Most French Firms 'Won't Be Able to Stay' in Iran: Minister
Most French companies hoping to keep doing business in Iran after the US imposes new sanctions on the country will find it impossible to do so, Finance Minister Bruno Le Maire said Tuesday.
These companies "won't be able to stay because they need to be paid for the products they deliver to or build in Iran, and they cannot be paid because there is no sovereign and autonomous European financial institution" capable of shielding them, Le Maire told BFM television.
The new sanctions announced by US President Donald Trump in May after he pulled out of a 2015 nuclear deal with Tehran would punish any foreign firm operating in Iran which also does business with the US or in dollars.
"Our priority is to build independent, sovereign European financial institutions which would allow financing channels between French, Italian, German, Spanish and any other countries on the planet," Le Maire said.
"It's up to us Europeans to choose freely and with sovereign power who we want to do business with," he added. "The United States should not be the planet's economic policeman."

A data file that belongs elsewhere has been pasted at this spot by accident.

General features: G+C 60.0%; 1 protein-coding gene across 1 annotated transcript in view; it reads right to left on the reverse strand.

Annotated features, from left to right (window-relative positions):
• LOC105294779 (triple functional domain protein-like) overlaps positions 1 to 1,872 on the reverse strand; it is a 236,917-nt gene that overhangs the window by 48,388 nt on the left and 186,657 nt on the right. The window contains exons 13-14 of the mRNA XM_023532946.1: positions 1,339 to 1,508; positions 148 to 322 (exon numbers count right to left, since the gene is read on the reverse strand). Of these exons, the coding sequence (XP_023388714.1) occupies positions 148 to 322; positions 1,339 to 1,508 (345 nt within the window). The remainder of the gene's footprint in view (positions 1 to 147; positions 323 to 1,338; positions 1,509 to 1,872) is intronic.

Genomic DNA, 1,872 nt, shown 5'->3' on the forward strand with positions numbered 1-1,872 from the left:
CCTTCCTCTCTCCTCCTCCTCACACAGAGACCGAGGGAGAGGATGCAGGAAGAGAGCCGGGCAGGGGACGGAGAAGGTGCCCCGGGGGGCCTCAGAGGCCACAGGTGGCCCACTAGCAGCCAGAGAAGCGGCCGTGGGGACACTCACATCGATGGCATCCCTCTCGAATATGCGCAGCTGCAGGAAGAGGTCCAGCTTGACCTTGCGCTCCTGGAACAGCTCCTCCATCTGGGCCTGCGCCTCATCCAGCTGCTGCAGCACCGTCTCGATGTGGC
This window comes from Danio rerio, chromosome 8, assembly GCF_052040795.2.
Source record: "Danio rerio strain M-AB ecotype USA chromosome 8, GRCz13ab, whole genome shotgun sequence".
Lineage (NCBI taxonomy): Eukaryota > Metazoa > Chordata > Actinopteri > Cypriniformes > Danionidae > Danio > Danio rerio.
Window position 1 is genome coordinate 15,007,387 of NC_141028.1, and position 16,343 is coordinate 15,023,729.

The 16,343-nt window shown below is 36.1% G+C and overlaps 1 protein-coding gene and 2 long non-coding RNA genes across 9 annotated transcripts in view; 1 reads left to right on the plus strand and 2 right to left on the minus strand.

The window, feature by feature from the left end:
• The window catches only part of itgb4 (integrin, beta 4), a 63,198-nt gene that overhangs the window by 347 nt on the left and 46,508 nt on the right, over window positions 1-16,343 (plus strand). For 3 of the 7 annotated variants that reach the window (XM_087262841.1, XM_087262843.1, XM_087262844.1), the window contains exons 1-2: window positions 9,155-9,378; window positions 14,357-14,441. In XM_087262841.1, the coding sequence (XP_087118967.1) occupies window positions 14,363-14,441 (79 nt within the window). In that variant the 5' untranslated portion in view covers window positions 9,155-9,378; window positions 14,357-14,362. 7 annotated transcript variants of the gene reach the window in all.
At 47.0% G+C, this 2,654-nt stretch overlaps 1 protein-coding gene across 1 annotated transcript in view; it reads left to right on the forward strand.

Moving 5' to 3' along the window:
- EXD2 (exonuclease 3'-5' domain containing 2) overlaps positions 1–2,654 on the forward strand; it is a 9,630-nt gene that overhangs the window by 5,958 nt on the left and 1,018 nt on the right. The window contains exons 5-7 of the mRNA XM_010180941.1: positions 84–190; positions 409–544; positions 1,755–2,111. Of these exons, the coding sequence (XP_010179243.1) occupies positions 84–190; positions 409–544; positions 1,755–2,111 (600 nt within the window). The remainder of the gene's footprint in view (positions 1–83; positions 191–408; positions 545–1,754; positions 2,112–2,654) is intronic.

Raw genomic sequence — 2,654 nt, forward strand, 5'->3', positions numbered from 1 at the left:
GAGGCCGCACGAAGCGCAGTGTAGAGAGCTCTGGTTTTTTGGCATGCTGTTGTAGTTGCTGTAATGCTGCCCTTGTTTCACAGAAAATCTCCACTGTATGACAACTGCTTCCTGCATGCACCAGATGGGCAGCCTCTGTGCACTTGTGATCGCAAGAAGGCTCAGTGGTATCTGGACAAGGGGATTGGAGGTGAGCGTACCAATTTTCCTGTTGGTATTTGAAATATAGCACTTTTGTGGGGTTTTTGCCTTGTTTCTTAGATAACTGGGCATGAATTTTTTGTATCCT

Le Maire and his EU counterparts have been trying to secure exemptions for their firms, many of which rushed back into Iran after the landmark accord curtailing Tehran's nuclear program.
But French oil group Total and carmaker PSA have already indicated they are unlikely to stay in the country, while Renault has said it will remain despite the sanctions—though it does not sell its cars in the US.
Analysts have warned it would be nearly impossible to protect multinationals from the reach of the "extraterritorial" US measures, given the exposure of large banks to the US financial system and dollar transactions.
The first round of the new sanctions, targeting Iran's auto and civil aviation sectors, are scheduled to go into effect on August 6.
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